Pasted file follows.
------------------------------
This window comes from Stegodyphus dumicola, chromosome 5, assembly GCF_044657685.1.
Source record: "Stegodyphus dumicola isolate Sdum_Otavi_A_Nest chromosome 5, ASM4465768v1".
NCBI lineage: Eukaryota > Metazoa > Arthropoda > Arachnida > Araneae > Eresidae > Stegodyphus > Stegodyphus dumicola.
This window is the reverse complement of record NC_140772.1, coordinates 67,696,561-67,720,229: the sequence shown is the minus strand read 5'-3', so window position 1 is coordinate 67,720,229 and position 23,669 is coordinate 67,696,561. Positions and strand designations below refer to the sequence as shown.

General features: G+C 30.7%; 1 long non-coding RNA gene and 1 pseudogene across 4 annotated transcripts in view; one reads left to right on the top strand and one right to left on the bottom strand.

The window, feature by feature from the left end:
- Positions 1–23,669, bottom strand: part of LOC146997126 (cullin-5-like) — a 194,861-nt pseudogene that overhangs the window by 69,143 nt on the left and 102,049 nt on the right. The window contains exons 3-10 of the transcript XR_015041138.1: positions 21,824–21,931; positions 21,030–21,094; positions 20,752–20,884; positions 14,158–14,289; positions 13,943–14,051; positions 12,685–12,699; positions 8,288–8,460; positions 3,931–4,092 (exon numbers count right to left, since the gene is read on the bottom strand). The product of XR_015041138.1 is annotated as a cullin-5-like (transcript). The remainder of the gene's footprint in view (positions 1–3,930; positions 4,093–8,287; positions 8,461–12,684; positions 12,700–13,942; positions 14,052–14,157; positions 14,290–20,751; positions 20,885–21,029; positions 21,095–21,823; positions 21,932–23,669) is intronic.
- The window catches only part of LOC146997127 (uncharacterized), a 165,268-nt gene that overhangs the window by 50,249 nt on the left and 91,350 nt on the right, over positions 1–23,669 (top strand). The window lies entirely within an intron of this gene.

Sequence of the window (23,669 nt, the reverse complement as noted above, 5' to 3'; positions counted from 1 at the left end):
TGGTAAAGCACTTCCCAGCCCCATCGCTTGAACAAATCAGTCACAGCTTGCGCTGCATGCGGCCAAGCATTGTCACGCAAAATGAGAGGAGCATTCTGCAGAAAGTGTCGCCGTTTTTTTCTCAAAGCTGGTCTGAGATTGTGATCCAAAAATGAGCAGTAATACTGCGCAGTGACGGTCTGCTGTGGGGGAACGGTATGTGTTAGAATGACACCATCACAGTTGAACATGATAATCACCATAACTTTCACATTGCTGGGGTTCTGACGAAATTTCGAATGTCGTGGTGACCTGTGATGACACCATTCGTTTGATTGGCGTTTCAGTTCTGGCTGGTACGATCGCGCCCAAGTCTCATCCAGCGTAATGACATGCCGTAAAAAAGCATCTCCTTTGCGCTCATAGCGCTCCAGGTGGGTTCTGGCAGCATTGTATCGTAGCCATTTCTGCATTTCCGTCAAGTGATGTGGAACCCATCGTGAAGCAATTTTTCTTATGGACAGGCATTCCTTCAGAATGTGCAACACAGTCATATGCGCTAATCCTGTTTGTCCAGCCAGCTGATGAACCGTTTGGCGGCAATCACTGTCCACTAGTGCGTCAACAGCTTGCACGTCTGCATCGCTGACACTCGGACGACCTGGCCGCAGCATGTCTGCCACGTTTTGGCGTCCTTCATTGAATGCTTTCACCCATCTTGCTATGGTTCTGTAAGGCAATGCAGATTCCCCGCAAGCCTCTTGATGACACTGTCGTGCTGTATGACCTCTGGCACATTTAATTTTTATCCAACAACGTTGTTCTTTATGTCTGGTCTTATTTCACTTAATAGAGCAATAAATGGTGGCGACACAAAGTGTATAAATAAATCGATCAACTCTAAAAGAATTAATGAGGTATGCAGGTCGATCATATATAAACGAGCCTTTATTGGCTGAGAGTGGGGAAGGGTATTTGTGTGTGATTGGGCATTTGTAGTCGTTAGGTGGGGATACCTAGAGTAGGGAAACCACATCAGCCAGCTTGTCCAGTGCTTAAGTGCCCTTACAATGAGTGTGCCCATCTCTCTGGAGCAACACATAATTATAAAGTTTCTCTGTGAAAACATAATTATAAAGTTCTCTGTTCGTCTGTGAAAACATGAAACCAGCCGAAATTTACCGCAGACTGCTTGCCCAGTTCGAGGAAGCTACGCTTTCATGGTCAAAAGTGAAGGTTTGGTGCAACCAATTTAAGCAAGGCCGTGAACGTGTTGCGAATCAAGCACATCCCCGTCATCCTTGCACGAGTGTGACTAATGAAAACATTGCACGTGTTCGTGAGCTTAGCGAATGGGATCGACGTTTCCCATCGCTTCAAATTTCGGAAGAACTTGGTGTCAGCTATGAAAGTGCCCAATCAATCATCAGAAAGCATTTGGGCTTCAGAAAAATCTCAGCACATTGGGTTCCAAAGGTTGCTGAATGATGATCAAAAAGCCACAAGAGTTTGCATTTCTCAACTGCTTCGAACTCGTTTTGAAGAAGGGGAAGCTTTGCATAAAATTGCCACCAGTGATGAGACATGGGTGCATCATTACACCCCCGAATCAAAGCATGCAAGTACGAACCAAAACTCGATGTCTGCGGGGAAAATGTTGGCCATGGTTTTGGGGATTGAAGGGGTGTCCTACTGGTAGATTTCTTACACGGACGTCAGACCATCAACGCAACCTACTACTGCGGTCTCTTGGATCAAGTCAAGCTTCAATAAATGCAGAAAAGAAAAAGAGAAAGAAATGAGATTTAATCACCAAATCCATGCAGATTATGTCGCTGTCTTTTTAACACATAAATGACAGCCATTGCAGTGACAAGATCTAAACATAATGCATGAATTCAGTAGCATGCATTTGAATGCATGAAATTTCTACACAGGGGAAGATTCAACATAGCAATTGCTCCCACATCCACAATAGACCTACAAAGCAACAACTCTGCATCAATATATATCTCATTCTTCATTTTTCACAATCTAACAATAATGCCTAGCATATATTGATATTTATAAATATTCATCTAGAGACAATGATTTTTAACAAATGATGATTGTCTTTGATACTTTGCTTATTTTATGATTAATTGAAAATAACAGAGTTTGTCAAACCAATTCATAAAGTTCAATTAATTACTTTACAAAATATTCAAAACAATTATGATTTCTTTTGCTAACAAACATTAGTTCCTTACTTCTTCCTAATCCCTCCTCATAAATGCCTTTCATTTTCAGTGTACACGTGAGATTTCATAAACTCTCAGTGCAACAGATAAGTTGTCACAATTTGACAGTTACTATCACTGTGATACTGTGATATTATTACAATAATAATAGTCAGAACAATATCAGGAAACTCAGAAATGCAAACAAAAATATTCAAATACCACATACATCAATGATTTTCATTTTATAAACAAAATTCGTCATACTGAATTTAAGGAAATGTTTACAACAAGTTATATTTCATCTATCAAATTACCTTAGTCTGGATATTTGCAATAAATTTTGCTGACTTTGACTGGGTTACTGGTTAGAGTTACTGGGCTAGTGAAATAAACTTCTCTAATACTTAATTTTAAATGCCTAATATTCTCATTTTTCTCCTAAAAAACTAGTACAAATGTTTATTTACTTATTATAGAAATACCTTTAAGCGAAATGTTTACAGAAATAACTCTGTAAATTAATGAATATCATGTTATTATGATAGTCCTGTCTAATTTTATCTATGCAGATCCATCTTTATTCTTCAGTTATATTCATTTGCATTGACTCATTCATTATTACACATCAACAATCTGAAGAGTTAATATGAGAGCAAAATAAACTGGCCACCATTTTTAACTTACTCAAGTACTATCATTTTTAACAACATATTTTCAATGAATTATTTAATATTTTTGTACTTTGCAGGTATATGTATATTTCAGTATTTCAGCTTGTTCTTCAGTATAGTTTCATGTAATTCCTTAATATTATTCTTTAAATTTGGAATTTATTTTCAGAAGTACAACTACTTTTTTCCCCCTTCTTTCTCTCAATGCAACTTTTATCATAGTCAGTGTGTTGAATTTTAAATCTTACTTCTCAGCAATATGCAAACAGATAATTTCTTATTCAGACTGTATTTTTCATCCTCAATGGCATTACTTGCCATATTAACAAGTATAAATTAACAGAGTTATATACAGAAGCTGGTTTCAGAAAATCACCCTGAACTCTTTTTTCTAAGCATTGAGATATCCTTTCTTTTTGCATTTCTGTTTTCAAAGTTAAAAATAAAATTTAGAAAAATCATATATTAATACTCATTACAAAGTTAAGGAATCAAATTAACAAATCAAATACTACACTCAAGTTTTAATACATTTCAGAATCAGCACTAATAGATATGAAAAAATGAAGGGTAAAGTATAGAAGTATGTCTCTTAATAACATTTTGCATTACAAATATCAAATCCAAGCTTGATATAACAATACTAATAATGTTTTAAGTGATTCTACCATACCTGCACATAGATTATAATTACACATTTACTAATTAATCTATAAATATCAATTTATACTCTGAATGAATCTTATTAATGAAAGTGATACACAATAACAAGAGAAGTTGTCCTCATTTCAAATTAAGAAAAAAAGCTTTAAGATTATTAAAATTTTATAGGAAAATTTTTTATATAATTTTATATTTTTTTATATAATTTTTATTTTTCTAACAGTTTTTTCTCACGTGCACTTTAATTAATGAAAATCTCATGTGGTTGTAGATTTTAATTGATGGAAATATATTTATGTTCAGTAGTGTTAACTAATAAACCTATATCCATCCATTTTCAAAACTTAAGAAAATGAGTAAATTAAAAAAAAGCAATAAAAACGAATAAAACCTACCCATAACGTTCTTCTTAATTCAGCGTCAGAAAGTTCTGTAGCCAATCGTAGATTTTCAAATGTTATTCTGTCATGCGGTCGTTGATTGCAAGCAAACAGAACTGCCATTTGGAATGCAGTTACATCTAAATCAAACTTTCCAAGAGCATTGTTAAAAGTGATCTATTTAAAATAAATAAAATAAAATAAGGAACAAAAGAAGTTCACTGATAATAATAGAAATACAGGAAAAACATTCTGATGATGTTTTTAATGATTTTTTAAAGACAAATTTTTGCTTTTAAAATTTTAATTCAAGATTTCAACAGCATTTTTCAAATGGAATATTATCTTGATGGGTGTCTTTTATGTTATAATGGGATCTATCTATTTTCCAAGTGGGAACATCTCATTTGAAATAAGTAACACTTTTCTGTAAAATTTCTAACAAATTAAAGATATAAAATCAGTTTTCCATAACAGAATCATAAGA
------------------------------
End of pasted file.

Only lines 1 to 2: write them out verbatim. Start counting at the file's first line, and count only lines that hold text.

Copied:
This window comes from Stegodyphus dumicola, chromosome 5, assembly GCF_044657685.1.
Source record: "Stegodyphus dumicola isolate Sdum_Otavi_A_Nest chromosome 5, ASM4465768v1".